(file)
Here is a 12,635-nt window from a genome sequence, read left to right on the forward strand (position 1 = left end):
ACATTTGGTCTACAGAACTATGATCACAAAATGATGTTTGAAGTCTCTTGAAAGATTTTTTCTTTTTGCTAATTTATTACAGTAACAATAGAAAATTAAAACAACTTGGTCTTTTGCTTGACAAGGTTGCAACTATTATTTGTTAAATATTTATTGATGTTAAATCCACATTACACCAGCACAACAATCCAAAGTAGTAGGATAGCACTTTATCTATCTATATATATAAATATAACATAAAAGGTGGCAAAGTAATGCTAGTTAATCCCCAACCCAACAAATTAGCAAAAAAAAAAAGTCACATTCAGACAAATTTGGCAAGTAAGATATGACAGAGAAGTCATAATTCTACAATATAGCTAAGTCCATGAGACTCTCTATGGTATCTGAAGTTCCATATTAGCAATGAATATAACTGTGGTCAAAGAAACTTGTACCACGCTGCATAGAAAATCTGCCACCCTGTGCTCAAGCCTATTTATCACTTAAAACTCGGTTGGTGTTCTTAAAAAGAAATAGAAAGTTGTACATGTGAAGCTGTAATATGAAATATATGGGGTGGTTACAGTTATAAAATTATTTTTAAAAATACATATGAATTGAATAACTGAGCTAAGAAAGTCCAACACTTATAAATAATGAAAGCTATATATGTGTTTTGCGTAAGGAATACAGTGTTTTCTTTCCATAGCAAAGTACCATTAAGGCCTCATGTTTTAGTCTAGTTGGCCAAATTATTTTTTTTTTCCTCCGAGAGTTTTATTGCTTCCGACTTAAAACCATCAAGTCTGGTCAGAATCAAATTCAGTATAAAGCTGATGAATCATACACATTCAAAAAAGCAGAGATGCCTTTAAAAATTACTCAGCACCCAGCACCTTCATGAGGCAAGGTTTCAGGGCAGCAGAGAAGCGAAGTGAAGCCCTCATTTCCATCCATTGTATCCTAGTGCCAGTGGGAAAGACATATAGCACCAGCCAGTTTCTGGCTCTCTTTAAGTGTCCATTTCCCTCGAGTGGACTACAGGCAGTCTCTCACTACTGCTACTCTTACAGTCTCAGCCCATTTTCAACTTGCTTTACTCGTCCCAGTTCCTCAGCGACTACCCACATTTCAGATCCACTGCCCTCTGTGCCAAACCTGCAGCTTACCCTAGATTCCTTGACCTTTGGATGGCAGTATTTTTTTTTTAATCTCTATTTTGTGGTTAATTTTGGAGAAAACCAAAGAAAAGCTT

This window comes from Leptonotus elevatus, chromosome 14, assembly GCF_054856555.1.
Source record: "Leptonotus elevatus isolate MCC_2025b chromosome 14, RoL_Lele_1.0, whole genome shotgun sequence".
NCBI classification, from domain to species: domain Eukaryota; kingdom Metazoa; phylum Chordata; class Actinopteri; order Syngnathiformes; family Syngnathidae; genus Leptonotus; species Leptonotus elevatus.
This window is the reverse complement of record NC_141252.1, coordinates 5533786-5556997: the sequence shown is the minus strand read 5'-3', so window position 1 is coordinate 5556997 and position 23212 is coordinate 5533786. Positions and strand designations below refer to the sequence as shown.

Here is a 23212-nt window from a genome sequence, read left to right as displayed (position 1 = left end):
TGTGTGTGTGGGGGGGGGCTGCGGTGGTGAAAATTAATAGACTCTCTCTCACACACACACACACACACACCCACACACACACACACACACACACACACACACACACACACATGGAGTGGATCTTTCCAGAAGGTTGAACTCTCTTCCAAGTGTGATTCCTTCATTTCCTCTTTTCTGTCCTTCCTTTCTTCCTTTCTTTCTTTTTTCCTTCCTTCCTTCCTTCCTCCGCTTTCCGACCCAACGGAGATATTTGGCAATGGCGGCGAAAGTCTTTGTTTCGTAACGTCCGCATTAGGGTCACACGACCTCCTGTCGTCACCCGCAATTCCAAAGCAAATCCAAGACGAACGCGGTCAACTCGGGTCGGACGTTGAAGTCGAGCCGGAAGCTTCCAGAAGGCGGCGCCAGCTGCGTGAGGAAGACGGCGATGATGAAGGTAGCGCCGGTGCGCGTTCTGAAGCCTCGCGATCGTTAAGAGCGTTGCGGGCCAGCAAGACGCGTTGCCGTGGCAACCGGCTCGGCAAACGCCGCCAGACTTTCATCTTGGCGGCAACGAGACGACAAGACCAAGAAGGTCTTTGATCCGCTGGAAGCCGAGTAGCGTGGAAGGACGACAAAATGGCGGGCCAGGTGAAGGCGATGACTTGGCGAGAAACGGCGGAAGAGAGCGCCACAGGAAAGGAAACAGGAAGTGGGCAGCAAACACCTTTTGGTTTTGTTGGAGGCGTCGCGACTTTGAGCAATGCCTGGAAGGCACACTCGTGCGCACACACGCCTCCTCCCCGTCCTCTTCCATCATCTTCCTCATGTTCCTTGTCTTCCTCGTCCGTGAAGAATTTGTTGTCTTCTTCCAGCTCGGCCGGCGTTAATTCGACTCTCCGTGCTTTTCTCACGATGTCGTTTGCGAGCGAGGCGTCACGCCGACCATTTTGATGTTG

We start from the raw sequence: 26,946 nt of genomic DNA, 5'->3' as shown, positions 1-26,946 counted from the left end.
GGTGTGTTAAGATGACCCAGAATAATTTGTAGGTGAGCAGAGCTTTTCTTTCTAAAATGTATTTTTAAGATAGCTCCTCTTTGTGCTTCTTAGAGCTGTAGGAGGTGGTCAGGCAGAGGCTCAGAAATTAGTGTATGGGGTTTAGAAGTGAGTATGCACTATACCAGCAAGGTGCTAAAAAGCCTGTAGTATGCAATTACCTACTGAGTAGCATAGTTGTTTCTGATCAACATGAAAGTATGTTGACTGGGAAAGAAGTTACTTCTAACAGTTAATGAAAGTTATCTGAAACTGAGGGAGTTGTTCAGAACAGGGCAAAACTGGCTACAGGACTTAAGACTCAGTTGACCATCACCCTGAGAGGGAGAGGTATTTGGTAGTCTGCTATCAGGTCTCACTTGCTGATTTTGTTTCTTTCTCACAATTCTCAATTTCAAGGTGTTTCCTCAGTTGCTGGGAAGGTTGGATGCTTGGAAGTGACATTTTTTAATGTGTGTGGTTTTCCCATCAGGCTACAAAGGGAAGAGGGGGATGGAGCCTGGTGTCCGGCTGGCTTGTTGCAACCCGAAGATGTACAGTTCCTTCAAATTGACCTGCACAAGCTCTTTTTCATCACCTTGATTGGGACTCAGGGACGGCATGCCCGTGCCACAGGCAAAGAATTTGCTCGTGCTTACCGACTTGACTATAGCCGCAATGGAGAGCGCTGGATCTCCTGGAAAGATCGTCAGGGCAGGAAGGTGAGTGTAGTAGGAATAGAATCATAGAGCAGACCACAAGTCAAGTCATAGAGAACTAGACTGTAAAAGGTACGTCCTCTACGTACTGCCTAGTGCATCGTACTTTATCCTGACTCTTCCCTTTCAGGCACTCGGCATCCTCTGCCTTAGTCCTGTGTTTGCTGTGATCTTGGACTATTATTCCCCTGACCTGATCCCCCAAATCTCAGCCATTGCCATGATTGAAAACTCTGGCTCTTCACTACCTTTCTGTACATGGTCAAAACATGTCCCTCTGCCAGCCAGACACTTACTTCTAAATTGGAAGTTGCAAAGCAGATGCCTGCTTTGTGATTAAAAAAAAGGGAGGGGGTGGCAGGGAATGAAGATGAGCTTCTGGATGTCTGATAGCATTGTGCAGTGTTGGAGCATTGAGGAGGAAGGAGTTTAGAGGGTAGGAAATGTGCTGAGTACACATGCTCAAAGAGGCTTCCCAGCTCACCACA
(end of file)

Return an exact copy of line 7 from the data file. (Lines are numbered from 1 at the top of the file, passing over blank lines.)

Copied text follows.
Here is a 23212-nt window from a genome sequence, read left to right as displayed (position 1 = left end):